Mary: And you might need supplements like zinc supplements, for instance. We've talked about that on the show with Missy Olive and you said in the Sleep podcast, which was kind of new information for me, is that your younger son Lincoln had an iron deficiency which you believe was causing sleep terror.

Kelsey: Yeah. Night terrors.

Mary: Yeah, night terrors. So, like all of these things, we can't just jump into assessing a three day journal without also assessing using my one page assessment, which is now going to be software very, very soon. But we need to assess the whole child, not just the reading part. We need to assess the talking part. We need to assess safety. We need to assess self-care skills and all kinds of things. Because especially with feeding, it's so interconnected with everything else.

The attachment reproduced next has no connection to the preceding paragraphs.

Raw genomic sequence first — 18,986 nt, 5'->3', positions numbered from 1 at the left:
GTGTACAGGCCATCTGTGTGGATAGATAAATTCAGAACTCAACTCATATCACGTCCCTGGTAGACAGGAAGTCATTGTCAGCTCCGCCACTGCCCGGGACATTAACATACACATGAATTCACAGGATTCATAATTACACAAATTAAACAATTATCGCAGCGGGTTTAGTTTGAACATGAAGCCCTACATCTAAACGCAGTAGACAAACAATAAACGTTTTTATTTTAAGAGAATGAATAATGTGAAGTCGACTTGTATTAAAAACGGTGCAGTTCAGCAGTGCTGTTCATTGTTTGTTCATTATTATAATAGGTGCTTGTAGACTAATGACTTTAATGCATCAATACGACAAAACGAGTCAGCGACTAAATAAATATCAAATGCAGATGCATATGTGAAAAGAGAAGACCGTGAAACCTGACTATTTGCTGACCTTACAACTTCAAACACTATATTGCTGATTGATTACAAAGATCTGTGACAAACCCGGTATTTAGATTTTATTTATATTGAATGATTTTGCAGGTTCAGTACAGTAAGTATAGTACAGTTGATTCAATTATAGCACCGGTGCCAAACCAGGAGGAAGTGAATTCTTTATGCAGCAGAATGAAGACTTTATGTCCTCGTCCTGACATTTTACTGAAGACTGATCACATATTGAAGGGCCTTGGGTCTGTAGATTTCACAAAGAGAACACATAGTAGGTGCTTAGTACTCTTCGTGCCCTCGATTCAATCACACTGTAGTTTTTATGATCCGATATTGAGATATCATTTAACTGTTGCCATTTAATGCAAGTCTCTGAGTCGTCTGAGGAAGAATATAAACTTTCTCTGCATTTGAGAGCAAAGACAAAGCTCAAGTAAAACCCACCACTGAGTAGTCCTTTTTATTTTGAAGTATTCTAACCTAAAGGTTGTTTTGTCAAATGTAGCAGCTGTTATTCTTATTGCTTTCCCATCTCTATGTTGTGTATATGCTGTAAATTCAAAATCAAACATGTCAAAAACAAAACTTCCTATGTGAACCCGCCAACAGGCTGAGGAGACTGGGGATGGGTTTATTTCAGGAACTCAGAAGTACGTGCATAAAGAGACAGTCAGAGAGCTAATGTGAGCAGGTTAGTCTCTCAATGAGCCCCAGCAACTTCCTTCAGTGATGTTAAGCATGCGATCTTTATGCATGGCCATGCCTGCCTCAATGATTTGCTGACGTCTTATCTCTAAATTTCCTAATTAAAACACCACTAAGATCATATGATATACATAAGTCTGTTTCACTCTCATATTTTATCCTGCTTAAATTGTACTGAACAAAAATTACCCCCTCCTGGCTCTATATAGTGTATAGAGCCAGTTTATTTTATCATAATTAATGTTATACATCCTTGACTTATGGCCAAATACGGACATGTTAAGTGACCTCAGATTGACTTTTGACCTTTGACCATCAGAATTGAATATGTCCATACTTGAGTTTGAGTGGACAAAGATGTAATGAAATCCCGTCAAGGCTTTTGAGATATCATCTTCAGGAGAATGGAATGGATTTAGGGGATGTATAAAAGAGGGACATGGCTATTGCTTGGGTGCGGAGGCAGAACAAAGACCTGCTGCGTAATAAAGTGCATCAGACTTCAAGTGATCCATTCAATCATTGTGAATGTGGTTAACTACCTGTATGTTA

Kelsey: Yeah. Yeah. So that would be my only addition to that. And so let's get on to our next question. But it says, where do I start to help with picky eating once my assessment is done? Are there feeding therapists? My child won't even sit at the table.

How do I get my child to sit at the table to eat?